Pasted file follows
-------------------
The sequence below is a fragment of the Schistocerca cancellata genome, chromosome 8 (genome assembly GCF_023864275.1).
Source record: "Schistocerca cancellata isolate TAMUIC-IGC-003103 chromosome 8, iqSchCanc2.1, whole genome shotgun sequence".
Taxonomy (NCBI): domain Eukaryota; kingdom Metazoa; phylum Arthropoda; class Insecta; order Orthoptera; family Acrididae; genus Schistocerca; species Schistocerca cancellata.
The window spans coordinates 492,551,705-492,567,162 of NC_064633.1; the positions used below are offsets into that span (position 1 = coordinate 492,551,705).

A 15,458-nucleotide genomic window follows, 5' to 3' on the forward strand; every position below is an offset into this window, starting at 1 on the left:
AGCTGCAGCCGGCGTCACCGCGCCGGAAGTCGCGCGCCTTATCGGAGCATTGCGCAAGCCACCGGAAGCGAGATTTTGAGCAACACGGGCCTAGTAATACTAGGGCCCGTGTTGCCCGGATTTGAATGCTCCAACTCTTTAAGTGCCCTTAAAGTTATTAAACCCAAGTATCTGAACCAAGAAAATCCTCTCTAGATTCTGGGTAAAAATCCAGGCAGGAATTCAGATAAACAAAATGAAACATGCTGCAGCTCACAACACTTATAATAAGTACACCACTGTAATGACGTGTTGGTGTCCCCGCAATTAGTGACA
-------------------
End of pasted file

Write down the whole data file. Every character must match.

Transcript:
The sequence below is a fragment of the Schistocerca cancellata genome, chromosome 8 (genome assembly GCF_023864275.1).
Source record: "Schistocerca cancellata isolate TAMUIC-IGC-003103 chromosome 8, iqSchCanc2.1, whole genome shotgun sequence".
Taxonomy (NCBI): domain Eukaryota; kingdom Metazoa; phylum Arthropoda; class Insecta; order Orthoptera; family Acrididae; genus Schistocerca; species Schistocerca cancellata.
The window spans coordinates 492,551,705-492,567,162 of NC_064633.1; the positions used below are offsets into that span (position 1 = coordinate 492,551,705).

A 15,458-nucleotide genomic window follows, 5' to 3' on the forward strand; every position below is an offset into this window, starting at 1 on the left:
AGCTGCAGCCGGCGTCACCGCGCCGGAAGTCGCGCGCCTTATCGGAGCATTGCGCAAGCCACCGGAAGCGAGATTTTGAGCAACACGGGCCTAGTAATACTAGGGCCCGTGTTGCCCGGATTTGAATGCTCCAACTCTTTAAGTGCCCTTAAAGTTATTAAACCCAAGTATCTGAACCAAGAAAATCCTCTCTAGATTCTGGGTAAAAATCCAGGCAGGAATTCAGATAAACAAAATGAAACATGCTGCAGCTCACAACACTTATAATAAGTACACCACTGTAATGACGTGTTGGTGTCCCCGCAATTAGTGACA